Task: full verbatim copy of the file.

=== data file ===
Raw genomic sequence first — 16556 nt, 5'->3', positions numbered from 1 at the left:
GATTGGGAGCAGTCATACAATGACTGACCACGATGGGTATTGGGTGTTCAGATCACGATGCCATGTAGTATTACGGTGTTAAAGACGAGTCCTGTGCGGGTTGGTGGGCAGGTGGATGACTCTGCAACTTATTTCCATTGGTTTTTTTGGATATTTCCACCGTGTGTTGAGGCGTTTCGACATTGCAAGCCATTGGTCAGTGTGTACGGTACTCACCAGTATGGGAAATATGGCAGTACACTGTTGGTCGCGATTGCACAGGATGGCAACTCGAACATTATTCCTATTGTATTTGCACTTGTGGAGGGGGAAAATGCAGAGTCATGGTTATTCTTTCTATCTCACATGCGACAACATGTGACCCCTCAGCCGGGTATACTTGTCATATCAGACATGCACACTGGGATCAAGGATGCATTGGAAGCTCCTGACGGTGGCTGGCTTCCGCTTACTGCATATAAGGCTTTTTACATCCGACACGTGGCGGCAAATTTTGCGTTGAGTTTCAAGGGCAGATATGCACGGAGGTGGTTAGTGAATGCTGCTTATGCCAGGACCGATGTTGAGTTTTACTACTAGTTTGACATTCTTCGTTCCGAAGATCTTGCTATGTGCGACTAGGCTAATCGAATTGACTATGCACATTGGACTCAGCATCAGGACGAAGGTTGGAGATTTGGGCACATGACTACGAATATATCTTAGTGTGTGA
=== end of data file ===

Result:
Raw genomic sequence first — 16556 nt, 5'->3', positions numbered from 1 at the left:
GATTGGGAGCAGTCATACAATGACTGACCACGATGGGTATTGGGTGTTCAGATCACGATGCCATGTAGTATTACGGTGTTAAAGACGAGTCCTGTGCGGGTTGGTGGGCAGGTGGATGACTCTGCAACTTATTTCCATTGGTTTTTTTGGATATTTCCACCGTGTGTTGAGGCGTTTCGACATTGCAAGCCATTGGTCAGTGTGTACGGTACTCACCAGTATGGGAAATATGGCAGTACACTGTTGGTCGCGATTGCACAGGATGGCAACTCGAACATTATTCCTATTGTATTTGCACTTGTGGAGGGGGAAAATGCAGAGTCATGGTTATTCTTTCTATCTCACATGCGACAACATGTGACCCCTCAGCCGGGTATACTTGTCATATCAGACATGCACACTGGGATCAAGGATGCATTGGAAGCTCCTGACGGTGGCTGGCTTCCGCTTACTGCATATAAGGCTTTTTACATCCGACACGTGGCGGCAAATTTTGCGTTGAGTTTCAAGGGCAGATATGCACGGAGGTGGTTAGTGAATGCTGCTTATGCCAGGACCGATGTTGAGTTTTACTACTAGTTTGACATTCTTCGTTCCGAAGATCTTGCTATGTGCGACTAGGCTAATCGAATTGACTATGCACATTGGACTCAGCATCAGGACGAAGGTTGGAGATTTGGGCACATGACTACGAATATATCTTAGTGTGTGA